Over 1.6 million Toraja people reside in central Sulawesi. Toraja is a general name applied to several groups in this area. The Toraja people exist in many different groups—using eight different languages and some 30 dialects. Many Toraja, especially in the eastern sections, are classified as swidden farmers. These peoples clear land, farm it for a period, then leave it fallow for some seven years while they farm other cleared land. They combine permanent gardening with shifting cultivation. Many of the Toraja peoples employ the water buffalo in their religious expressions—sacrificing the animals in some rituals. An important part of Toraja religion in the past included headhunting and using the head of fallen enemies in ritual practice.
Toraja culture practices bride price due to the importance of the extended family. Toraja peoples have a morbid fascination with and fear of death. Toraja culture also employed the practice of two funerals. One funeral is observed at death and the second several years later. During the period between the two funerals, the ghost of the fallen was thought to be dangerous and capricious and was kept away by various magic rites. At the second funeral, the spirit of the dead person is transformed from a dangerous ghost to a guardian angel who can be worshipped and supplicated for help. The older ceremony included the sacrifice of water buffalo and pigs and using the blood for cleansing the bones of the dead. When Dutch administration prohibited these rituals, Toraja religion was shaken and opened the way for Christianity.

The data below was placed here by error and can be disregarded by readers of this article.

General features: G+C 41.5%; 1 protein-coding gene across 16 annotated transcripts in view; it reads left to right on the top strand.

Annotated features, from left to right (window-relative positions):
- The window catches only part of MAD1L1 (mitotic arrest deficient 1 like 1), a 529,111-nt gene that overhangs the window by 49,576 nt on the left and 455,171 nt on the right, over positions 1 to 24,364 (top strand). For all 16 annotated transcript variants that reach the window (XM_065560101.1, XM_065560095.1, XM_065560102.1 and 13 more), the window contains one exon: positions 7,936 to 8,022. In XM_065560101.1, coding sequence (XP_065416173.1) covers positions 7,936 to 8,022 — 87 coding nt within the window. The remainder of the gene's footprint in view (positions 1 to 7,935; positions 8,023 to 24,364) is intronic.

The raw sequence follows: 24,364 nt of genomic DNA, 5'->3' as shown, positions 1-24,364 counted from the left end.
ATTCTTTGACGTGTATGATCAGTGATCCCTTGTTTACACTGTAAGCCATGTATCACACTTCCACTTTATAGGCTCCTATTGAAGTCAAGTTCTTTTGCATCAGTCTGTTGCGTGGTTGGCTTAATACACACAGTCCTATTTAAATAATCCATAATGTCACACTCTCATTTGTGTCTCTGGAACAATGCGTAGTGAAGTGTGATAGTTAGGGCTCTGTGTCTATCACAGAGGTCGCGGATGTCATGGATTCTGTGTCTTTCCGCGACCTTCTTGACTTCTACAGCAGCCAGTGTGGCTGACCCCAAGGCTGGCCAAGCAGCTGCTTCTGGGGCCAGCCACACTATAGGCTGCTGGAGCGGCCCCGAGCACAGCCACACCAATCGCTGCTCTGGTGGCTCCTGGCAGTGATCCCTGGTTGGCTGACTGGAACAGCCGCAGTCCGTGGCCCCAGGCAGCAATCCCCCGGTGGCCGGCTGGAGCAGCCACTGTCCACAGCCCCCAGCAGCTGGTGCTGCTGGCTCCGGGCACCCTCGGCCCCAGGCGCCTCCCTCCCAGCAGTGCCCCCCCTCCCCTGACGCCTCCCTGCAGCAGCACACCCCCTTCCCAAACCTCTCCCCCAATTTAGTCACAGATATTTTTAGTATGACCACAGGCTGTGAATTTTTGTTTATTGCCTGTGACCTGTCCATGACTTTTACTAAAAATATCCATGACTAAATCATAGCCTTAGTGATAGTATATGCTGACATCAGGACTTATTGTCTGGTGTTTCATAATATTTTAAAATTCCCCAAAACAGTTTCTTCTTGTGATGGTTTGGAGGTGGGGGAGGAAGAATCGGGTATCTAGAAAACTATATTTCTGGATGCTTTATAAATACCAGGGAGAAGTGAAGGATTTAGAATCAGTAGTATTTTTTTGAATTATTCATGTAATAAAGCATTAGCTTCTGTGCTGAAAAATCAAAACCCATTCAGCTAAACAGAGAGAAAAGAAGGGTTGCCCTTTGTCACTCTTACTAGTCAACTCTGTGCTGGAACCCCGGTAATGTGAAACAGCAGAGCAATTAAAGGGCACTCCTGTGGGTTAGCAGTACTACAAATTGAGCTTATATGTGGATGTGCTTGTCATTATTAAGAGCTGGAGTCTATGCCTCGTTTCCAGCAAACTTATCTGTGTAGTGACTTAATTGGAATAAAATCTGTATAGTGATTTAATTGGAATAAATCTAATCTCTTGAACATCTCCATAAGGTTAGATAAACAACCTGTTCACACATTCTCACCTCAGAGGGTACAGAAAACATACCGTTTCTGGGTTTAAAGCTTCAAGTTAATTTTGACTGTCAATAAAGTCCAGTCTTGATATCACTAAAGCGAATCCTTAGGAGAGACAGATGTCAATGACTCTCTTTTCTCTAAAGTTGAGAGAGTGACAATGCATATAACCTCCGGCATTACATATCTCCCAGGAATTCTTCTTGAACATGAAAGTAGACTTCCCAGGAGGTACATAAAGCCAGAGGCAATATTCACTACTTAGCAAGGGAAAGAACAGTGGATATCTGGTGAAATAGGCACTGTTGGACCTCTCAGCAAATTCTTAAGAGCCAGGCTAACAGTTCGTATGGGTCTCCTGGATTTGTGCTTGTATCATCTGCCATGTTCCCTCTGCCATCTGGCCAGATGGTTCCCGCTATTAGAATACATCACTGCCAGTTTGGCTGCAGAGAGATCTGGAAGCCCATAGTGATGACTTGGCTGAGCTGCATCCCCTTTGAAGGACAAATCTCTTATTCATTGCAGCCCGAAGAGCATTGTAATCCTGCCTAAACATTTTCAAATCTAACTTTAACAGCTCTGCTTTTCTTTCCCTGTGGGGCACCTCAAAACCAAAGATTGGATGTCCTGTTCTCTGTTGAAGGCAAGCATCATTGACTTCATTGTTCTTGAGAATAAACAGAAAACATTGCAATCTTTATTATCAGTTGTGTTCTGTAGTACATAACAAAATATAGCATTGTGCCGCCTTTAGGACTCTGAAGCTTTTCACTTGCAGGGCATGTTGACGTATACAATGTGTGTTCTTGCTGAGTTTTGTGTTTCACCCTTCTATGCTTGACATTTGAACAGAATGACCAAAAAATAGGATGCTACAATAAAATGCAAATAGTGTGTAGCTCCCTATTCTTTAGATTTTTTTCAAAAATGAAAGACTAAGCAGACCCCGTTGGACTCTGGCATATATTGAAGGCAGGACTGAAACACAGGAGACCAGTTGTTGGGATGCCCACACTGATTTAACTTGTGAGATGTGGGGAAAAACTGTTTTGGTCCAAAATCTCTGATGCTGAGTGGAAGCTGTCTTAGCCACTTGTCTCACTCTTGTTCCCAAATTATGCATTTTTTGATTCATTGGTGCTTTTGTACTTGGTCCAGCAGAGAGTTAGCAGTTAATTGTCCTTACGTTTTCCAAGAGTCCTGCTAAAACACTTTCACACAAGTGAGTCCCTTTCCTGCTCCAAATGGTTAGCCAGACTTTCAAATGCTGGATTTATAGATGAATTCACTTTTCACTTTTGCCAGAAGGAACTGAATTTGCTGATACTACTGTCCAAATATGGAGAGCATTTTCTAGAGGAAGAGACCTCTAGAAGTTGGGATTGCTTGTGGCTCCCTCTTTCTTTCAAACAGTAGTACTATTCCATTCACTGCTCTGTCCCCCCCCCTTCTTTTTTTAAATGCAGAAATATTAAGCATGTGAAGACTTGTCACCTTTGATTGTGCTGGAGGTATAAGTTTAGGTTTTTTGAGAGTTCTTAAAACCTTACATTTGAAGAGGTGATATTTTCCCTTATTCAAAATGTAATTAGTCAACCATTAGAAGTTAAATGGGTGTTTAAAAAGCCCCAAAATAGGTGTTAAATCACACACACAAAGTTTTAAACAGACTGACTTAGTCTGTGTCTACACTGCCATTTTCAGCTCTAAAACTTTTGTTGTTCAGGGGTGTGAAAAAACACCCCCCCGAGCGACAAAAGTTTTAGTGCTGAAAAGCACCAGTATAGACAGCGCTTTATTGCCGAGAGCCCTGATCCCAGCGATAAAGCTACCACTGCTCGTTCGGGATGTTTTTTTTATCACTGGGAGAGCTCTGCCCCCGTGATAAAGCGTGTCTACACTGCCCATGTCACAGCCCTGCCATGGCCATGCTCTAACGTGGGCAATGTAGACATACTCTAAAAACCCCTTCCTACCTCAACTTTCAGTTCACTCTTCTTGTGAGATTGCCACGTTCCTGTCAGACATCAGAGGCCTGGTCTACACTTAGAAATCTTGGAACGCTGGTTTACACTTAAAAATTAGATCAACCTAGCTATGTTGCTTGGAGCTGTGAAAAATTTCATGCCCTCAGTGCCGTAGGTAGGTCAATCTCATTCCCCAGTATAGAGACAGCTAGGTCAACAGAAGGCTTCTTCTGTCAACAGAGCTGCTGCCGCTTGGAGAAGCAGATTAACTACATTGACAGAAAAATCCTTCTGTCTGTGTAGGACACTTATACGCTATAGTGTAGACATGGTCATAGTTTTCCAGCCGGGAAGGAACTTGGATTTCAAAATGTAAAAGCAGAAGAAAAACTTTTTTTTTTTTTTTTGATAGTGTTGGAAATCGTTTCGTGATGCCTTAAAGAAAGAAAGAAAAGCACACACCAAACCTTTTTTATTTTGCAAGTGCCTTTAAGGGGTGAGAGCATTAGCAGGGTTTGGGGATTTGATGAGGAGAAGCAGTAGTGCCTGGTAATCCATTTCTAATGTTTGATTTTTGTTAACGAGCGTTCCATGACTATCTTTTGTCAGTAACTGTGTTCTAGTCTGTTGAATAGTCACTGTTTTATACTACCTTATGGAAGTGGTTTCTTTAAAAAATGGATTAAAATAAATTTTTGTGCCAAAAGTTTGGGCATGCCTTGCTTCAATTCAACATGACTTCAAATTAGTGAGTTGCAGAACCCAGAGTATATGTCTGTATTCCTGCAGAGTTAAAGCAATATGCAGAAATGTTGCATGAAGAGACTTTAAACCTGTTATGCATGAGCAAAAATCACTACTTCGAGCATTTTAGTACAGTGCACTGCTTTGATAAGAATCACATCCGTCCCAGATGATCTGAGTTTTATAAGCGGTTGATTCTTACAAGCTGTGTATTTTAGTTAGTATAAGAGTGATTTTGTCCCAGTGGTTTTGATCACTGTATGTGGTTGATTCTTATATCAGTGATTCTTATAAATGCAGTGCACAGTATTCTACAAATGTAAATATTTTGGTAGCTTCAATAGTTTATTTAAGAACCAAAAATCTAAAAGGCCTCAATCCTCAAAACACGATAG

Many of the Toraja people have embraced Christianity. Three main Churches serve among Toraja people. While these peoples have become Protestant Christians, the peoples need more training in Christian living, a firmer grasp of personal experience with Christ, and more freedom from traditional fears.
The Makassar People
Over 2.2 million Makassar people live in southern Sulawesi but have colonies all around the coast of Sulawesi and Kalimantan. As with other culture groups in the “Pasisir” peoples, the Makassar people hold to a rather orthodox Islam (at least in comparison to other Indonesian Islamic peoples). These people are less dependent on wet-rice cultivation and have long been known for trading, shipping, and even pirate activity. Prestige is an all important factor in Makassar culture with status stemming from family position and attainment. The culture separates people into two main groups—the aristocracy and the common people. They practice a rather strict practice of bride price the amount of which helps set status.